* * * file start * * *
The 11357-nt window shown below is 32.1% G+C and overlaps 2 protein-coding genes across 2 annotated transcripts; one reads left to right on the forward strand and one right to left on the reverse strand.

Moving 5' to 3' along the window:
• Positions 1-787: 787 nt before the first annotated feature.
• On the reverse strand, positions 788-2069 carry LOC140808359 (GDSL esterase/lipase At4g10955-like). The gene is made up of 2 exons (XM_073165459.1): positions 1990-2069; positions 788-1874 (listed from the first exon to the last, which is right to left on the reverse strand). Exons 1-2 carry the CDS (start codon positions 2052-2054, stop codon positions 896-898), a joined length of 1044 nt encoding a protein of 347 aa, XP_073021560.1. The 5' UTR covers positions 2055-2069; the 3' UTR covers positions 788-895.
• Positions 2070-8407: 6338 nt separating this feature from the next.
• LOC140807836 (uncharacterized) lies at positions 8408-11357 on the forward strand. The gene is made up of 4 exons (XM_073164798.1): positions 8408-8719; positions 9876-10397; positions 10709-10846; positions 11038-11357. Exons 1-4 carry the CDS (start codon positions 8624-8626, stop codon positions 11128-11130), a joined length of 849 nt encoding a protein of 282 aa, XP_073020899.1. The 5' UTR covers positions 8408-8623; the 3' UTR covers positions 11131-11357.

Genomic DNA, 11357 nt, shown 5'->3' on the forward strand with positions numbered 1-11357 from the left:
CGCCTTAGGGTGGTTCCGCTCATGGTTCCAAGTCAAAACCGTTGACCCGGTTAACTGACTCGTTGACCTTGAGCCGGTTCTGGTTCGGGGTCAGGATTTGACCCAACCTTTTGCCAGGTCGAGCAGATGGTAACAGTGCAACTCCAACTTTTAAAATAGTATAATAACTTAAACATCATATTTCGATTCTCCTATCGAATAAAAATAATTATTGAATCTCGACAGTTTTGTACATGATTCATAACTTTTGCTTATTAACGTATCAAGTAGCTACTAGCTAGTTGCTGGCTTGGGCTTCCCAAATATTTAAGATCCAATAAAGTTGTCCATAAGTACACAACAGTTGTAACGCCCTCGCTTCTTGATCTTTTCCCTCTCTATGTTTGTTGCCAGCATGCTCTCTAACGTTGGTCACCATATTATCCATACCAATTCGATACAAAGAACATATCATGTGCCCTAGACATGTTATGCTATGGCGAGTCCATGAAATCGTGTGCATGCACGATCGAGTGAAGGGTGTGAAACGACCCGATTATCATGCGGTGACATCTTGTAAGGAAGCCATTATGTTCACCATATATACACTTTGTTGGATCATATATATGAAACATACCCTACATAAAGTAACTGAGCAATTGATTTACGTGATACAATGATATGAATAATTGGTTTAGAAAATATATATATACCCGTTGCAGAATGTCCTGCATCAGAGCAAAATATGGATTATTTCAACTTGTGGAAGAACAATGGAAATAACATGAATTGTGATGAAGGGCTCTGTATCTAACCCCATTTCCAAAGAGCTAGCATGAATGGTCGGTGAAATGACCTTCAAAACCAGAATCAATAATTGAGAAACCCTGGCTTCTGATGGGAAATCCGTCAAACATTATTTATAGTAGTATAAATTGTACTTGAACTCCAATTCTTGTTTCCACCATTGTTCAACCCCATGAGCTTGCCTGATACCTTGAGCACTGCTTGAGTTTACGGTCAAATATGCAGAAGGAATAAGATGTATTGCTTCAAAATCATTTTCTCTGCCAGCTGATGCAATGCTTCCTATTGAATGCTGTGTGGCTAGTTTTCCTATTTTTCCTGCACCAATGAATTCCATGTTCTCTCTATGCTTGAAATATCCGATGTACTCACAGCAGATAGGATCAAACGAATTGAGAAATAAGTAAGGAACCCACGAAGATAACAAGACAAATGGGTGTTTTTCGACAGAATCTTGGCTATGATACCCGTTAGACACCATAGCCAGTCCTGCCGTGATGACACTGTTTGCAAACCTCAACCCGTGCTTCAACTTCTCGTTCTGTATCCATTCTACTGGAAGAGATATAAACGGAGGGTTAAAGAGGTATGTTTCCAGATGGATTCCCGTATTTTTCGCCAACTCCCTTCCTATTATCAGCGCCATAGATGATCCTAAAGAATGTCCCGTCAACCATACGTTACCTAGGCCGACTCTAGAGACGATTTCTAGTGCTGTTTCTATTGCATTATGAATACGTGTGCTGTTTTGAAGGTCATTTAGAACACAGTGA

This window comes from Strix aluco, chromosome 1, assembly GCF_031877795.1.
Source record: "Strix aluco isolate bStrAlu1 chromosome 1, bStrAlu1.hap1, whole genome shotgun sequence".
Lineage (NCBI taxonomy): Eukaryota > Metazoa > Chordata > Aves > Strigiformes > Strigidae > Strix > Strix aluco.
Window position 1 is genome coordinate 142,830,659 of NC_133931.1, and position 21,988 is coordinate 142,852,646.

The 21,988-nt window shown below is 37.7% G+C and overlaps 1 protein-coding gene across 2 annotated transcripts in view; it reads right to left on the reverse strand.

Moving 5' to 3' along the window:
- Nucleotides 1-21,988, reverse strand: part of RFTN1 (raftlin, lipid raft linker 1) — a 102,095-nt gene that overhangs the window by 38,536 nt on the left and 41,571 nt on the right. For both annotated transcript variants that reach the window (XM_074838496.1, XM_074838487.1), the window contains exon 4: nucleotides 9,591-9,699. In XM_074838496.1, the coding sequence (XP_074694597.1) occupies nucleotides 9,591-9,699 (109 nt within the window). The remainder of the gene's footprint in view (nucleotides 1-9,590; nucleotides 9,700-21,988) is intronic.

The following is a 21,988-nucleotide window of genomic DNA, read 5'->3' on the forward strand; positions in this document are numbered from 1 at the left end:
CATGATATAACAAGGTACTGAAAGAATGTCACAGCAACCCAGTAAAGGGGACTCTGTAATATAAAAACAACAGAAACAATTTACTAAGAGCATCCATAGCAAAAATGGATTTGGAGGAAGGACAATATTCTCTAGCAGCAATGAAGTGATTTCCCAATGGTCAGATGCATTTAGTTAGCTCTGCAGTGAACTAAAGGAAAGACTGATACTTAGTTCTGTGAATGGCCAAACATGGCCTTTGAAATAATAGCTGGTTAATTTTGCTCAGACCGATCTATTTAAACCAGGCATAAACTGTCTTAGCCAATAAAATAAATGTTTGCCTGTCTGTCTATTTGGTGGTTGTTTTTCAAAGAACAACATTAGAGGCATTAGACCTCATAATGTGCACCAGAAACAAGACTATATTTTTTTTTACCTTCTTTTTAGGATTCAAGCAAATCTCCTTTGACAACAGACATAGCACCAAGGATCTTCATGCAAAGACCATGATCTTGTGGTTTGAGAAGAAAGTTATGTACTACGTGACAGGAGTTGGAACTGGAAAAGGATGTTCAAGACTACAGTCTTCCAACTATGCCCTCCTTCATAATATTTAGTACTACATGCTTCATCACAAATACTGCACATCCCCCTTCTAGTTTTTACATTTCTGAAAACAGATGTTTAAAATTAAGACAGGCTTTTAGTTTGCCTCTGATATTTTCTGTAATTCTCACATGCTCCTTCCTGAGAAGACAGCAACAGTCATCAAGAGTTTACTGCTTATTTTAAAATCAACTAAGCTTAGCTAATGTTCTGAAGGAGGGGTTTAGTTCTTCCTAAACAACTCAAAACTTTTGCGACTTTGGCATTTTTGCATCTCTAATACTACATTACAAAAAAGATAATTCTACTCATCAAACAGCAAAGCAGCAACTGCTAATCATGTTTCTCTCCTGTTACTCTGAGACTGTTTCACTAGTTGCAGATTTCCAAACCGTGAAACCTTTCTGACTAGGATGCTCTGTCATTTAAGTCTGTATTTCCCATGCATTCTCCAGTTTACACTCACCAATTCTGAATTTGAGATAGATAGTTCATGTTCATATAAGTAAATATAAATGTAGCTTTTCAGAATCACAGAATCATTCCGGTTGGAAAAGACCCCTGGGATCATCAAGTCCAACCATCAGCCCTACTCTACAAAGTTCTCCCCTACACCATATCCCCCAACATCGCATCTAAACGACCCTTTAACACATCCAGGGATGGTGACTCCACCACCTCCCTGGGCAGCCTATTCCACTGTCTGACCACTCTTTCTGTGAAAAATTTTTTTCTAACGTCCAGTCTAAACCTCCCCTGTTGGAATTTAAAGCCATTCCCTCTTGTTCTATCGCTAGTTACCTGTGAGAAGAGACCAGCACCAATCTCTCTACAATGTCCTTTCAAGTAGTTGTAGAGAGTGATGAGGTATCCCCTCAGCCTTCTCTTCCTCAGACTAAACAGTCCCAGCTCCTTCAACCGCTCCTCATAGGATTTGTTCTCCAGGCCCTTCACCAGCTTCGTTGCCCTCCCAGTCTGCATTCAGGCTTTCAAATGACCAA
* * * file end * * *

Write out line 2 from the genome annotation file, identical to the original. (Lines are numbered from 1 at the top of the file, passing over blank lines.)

Moving 5' to 3' along the window: